Tasia Bromell is a sophomore here at Meredith. She’s a strong leader with an impressive path in front of her, and she has a tethered spinal cord. This means that Bromwell primarily gets around campus with forearm crutches. Bromwell noted that while Meredith has a wonderful Disability Services office, Meredith College as a whole could benefit from disability education. She states, “Navigating campus has gone pretty well so far, considering that Meredith's campus is very small; however, getting up to certain places is sometimes a problem because not every building (i.e. residence halls) contains an elevator, and not all the elevators work all the time.” Bromwell also mused that the Disability Services office is ironically on the second floor of Carroll Hall, where the elevator breaks from time to time. While she expressed a deep love for the employees of Disability Services and the way Meredith does its best to treat students with disabilities as equals to students without, there is a frustration with how society as a whole treats accessibility as an afterthought. One way in which Bromwell recommends we practice treating people as equals is to stop qualifying people with disabilities by their disability. Some ways the Meredith community can normalize disabilities and treat people as people include simple “person-first” language shifts (from “disabled student” to “student with disabilities”) and only noting a student’s disability when it’s relevant to the conversation.
This sentiment was echoed by Carolyn Koning, Assistant Director of Meredith’s Disability Services. When asked about the motivation for accessibility moving forward, Koning expressed optimism for the future, stating, “We, [Disability Services and Facilities Services], are slowly making very intentional progress,” in reference to improving quality of life. Meredith College first began adding ramps and elevators in 1971, long before the ADA was brought into law in 1990, and had been accepting students with physical disabilities years before that. Progress in making Meredith easy to traverse is still long and expensive, as Koning noted that even the cost of many recent adaptations has been absurdly high. Despite the cost, the culture at Meredith is one that strives for improvement. Koning wanted it clear that any issues with accessibility faced by any student should be brought up and dealt with, and the Disability Services and Facilities Services on campus do everything to fix both short-term inaccessibility and long-term ease of access. Thanks to these services, accommodations have been made recently for visually impaired students, such as adjusting light levels and marking stairways, at the request of students.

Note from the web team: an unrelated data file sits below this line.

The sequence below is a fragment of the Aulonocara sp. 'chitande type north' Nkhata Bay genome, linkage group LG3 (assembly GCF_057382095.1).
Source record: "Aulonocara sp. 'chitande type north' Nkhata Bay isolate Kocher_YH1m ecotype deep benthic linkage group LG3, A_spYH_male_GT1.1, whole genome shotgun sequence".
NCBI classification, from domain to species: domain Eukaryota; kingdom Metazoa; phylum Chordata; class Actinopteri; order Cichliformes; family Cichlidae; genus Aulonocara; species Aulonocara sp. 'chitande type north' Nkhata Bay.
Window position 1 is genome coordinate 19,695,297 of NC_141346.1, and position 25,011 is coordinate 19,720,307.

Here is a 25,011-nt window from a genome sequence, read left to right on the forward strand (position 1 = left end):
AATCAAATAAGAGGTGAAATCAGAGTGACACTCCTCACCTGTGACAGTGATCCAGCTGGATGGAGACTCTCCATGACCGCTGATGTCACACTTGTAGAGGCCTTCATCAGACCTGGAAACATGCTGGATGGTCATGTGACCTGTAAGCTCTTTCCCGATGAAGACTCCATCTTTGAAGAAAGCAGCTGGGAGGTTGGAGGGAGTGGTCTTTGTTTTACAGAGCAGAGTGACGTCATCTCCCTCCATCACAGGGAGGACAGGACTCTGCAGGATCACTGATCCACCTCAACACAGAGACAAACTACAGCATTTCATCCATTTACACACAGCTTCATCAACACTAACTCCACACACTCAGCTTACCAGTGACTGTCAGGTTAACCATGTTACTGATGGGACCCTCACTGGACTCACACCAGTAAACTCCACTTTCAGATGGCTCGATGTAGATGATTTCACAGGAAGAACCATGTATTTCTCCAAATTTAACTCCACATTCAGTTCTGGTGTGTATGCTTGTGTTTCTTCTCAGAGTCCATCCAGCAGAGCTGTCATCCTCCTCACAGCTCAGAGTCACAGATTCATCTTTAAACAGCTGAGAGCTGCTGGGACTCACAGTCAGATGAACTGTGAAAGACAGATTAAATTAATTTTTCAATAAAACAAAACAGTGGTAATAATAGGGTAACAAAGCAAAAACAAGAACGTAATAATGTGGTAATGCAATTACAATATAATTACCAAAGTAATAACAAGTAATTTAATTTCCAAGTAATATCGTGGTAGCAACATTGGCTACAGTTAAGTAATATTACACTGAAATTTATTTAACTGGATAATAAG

This is how Meredith gets stronger. The language used by Bromwell and Koning was deliberate in how we as a campus culture can move forward. While cost will be an issue, making problems known and drawing attention to them is a crucial step. The intention of this piece is not to bash Meredith—it is intended to give us the tools and knowledge to improve. Cost is the primary obstacle between Meredith and complete accessibility, but an awareness on campus could enable fundraising opportunities to make these changes. Whether we have disabilities or not, we should feel an obligation to make everyone feel equal, and it’s hard to feel equal when it takes twice as long to get into a building, or when you can’t visit a friend’s room because there’s no elevator. We are Meredith Strong, so let’s get Stronger. Equality can begin there. Where it ends is up to us, the students, staff and faculty of Meredith College.
By Savi Swiggard, Staff Writer